However, we cannot always be in balance and have everything in every and each moment of our life. Life balance should be best understood as a continuous balancing process (as a verb) as well as an outcome: there may be more balance today than tomorrow. But the day has only 24 hours and you cannot do miracles.
Dr. Andreja Kodrin, founder of Quintaum, shared her life experience as a mother, wife, manager, multiple-time founder, and leader: “There have been and there still are periods in my life which demand selection of priority aspects of my life. This is not equal to answering what has been the most important or what means the most to me personally, as I would always answer children and family in that regard. But there are also days when the work simply demands 100% of you. Not only on working days but also during weekends and sometimes also during family vacations. In such moments I have felt completely terrible, but looking back from a time distance, I sincerely feel, that I didn’t fail as a parent and have given my children what it matters the most–my love.”
“I’ve never fully agreed to the saying that goes ‘what it matters is quality time with kids, not quantity.’ As a parent you build deep connections and trust when you are actually there, when they need you, when you prepare a meal for them, when you create memories and unforgettable moments, when you co-share secrets of the day in those special moments before sleep. Unfortunately, this is not possible every day, sometimes even not every week or month, but after that, you distribute time to “compensate” for the times you have been missing. Needless to say, never ever forget also about your Health!”
Which lead us to the following conclusion: we should be aware of our “unbalances” in order to act, improve and balance again.
You define balance for yourself
Both women and men will face up to different ideas or expectations on what should their Life Balance “look like.” Very often these ideas are conjured pictures of Life Balance imposed by society. However, what really matters here is to define balance personally, for yourself. Self-assessing, or thinking about ourselves in a way that it embodies an important cognitive process, can help in this regard.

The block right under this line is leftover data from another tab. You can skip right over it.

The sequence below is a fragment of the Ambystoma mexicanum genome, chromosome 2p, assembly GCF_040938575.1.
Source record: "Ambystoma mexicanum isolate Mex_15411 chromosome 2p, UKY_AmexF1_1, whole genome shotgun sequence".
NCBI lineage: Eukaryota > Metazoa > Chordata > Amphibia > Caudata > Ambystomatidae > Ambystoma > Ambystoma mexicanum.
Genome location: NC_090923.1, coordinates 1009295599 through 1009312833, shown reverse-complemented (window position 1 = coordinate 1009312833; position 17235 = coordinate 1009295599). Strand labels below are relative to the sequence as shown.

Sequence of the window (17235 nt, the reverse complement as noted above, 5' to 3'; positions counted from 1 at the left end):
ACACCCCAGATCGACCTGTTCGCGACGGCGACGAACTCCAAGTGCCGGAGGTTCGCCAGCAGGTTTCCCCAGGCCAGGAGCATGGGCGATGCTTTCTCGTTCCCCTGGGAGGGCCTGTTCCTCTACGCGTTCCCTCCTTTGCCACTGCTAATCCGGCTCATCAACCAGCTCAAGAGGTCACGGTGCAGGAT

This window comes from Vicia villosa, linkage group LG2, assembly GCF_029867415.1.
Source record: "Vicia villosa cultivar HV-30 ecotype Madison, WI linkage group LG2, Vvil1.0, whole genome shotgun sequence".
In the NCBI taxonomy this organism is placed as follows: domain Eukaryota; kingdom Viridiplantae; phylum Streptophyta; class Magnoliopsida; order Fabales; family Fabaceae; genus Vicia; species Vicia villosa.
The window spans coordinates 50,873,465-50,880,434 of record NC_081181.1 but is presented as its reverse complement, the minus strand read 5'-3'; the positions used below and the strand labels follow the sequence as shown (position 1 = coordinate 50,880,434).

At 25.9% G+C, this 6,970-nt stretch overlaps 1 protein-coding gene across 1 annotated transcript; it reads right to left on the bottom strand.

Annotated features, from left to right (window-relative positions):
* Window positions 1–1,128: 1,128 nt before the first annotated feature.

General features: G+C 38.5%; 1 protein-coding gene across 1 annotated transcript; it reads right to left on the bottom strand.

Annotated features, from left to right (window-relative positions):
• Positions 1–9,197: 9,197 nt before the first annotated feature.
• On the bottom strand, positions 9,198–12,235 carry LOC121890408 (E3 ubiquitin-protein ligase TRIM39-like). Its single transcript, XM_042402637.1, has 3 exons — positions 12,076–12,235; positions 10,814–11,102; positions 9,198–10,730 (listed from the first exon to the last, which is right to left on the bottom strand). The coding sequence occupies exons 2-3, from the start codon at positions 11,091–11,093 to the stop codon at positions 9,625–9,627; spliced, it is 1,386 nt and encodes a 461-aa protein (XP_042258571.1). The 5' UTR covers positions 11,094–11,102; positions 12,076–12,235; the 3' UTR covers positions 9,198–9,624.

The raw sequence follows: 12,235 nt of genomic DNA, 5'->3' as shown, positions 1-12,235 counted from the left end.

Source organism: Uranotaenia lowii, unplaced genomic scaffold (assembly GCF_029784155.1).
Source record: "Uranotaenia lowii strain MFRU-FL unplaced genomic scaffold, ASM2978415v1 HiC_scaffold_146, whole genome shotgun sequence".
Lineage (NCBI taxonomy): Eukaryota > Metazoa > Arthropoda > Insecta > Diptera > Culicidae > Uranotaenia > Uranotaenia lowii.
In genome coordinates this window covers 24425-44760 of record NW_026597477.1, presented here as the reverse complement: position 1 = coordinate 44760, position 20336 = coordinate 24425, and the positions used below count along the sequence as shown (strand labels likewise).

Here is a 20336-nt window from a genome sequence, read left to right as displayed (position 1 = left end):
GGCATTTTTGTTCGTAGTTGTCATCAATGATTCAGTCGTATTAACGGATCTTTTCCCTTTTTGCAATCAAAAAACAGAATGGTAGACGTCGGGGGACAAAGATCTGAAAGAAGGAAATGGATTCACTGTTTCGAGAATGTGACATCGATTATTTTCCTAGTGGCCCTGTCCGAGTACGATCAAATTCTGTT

Through self-assessing, we can define what Life Balance could personally mean for us, while also accepting the fact that we will often need to negotiate with ourselves about what we can take from life right now and what will have to wait. Similarly to how we do negotiations in business or in marriage…we cannot have it all.
Deep cognitive thinking can further deter thoughts of what others want our life to be. As traditional thinking might suggest, it is expected from women to be the main caregiver and balancer at home. But what happens if she is the one who nabs the higher-paying job within the household? Enter men, who are traditionally not ascribed to the roles of caretakers and balancers within the family.
Fortunately, our society has different dynamics today, with a greater balance of gender roles, hence a greater rate of women who are mothers but do not neglect their major interest in professional development, and a greater rate of men who are fathers but who do not neglect their major interest in being more caregiving and family-orientated. Today, everyone has the right to decide what Life Balance will mean for them.
Last but not least, the Life Balance in our 5 Pulses differentiates from the widely discussed Work-Life Balance, which is also included in our advanced versions of the 5Pulses report. Our methodology goes beyond the Work Only approach and relies on a more holistic view of Personal life as well.